How to Stand Out by Keeping it Simple

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Branding Strategist, Learning from Mistakes, Helping Others Not Make the Same Ones
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This story appears in the June 2012 issue of . Subscribe »

The Second Coming

Some trend tag-alongs are just lame. Nobody needs a male-centric Pinterest--though, yes, Manterest exists. Really. What's next? Twitter for pets? But even if your smart business idea is part "me, too," it doesn't have to sound like, well, one of those. It all comes down to messaging.

Remember: There are some pretty significant market leaders who were all second- (or even third-) comers. Myspace hit the web before Facebook. AOL gave you mail before Google. The Walkman preceded the iPod. But who's standing now? So, even if your startup wasn't first on the scene, the right messaging can help you dominate.

You should be able to clearly explain the following about your company within 10 seconds:
1. Who you are
2. What you do
3. Why you're different
4. Why they should care

Don't think that can be done with a concise yet effective message? Look at these:

Forkly: "Share your tastes and discover new ones. Eat, drink and rate." FreshBooks: "Painless billing." And, yes, Pinterest: "Organize and share all the beautiful things you find on the web."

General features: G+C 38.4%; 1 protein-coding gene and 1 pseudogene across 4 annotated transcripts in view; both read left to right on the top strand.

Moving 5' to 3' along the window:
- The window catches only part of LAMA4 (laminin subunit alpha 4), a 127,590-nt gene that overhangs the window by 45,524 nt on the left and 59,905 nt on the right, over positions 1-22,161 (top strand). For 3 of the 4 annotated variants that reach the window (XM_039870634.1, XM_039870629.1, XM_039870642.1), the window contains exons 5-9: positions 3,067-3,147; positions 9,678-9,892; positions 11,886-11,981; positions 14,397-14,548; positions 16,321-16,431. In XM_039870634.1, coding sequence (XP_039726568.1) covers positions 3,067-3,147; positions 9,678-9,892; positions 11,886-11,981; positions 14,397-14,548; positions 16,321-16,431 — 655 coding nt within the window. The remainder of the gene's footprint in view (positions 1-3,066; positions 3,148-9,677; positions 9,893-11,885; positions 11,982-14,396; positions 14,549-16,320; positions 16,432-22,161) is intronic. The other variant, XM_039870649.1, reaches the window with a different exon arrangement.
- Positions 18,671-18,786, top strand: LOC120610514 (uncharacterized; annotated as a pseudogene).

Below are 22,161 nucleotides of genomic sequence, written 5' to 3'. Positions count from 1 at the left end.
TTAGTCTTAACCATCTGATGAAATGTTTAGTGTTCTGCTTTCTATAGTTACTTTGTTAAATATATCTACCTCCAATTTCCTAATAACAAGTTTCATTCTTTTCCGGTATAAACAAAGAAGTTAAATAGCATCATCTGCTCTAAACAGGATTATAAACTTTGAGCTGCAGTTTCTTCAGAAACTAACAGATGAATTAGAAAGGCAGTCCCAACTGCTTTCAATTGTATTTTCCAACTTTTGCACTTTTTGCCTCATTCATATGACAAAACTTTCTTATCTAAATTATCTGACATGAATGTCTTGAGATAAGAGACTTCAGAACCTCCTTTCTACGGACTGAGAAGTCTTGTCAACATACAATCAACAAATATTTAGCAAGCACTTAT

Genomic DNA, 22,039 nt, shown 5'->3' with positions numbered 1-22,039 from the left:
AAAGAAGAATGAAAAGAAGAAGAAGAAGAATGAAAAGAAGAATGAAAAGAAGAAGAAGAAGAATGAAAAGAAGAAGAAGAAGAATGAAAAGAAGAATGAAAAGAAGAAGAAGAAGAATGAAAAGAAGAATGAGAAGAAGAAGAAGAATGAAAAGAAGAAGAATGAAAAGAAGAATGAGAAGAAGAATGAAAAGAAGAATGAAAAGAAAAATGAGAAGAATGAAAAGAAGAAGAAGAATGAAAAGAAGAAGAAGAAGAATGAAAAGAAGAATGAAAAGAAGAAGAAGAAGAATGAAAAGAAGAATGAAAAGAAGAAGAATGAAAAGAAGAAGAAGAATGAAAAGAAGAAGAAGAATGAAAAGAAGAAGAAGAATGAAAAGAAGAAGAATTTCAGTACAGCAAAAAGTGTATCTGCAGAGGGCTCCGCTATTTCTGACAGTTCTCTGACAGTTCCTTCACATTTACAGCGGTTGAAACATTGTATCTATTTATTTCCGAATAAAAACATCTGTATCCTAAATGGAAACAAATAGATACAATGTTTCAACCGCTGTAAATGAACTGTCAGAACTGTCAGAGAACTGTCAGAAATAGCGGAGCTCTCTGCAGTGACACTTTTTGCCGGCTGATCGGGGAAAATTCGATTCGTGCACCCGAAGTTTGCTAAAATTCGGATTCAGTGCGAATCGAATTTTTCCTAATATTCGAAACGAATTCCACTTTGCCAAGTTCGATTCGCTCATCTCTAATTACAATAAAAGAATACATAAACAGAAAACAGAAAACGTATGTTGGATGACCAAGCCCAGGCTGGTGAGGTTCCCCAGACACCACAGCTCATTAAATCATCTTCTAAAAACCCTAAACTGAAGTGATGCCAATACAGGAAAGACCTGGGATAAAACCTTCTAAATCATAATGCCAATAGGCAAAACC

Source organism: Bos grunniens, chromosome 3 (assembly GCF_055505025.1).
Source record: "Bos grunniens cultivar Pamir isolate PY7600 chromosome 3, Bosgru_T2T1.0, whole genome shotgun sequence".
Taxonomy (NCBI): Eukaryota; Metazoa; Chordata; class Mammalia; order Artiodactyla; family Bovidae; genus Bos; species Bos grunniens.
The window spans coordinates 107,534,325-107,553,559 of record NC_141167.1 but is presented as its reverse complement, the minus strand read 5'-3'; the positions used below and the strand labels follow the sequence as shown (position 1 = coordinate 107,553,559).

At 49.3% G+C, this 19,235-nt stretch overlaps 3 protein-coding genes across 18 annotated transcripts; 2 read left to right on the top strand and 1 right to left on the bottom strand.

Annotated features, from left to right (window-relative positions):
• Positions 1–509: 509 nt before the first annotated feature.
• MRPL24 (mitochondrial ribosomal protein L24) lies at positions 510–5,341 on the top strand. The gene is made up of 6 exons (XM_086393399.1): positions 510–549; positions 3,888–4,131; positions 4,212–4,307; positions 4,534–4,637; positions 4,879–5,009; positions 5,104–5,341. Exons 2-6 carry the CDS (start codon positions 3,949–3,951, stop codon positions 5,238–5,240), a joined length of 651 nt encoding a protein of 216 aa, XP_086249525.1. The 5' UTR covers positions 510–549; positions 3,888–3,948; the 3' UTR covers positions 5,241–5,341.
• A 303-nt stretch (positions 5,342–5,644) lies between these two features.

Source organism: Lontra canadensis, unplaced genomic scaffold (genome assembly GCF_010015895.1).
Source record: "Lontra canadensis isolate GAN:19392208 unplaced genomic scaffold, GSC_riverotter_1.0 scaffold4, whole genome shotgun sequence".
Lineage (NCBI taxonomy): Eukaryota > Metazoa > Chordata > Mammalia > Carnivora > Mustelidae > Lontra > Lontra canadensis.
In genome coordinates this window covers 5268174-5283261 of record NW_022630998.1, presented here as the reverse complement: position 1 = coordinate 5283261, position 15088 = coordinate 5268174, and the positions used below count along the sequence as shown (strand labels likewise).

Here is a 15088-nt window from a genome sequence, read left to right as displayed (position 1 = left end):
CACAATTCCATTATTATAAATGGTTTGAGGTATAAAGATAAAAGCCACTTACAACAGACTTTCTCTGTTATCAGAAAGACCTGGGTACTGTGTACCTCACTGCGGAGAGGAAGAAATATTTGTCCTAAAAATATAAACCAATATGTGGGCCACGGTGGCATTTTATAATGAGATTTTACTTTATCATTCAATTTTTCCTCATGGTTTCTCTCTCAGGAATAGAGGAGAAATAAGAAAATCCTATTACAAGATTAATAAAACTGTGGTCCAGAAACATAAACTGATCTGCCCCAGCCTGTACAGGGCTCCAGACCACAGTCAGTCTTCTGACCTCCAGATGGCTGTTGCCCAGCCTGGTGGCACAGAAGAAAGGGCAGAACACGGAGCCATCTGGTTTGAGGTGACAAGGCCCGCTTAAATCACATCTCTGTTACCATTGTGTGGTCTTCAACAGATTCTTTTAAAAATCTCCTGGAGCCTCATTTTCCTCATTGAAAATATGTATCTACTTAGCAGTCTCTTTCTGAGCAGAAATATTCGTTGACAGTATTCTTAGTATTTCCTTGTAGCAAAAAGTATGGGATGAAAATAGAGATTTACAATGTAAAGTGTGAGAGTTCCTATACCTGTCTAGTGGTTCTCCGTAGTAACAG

Those statements don't only hit on need and function; they create an emotional trigger. Just like that, the companies are more than another iPhone app, online billing platform or social sharing site. They're uniquely designed to hit the triggers of their target demographics (food and drink lovers, anyone who hates billing, fans of visual organization).

As you work on your own messaging, don't settle for second-best or copycat tactics. Ditch the buzzspeak and all the tired, overused words that people don't even hear. Use plain language. For the love of all that is holy, your company is not a "disruptive platform offering overarching solutions in the SaaS space, giving customers unprecedented innovation and superior service." Second-comers will always come last if they spew unintelligible crap like that.

Instead, look to the messaging of a company like AppliedTrust, an IT consultant: "We solve hard IT problems so you can make the world awesome." Not a single buzzword. Plain English that makes you want to learn more.

No, they're not the first IT consulting firm on the planet, but they didn't sell themselves short with words. More important, they chose not to waste anyone's time by making it hard to figure out the gist of what they do.

So remember two things on your journey from me, too to hell, yeah: First, it's unlikely that anybody will want to use your product unless they understand what it does--and simple language is the best way to get them there. Second, words can deliver you both to and from evil. Kick-ass iterations keep our economy moving forward, but they never imitate. Rather, they emulate, taking the best of the past and present to show us a better future.

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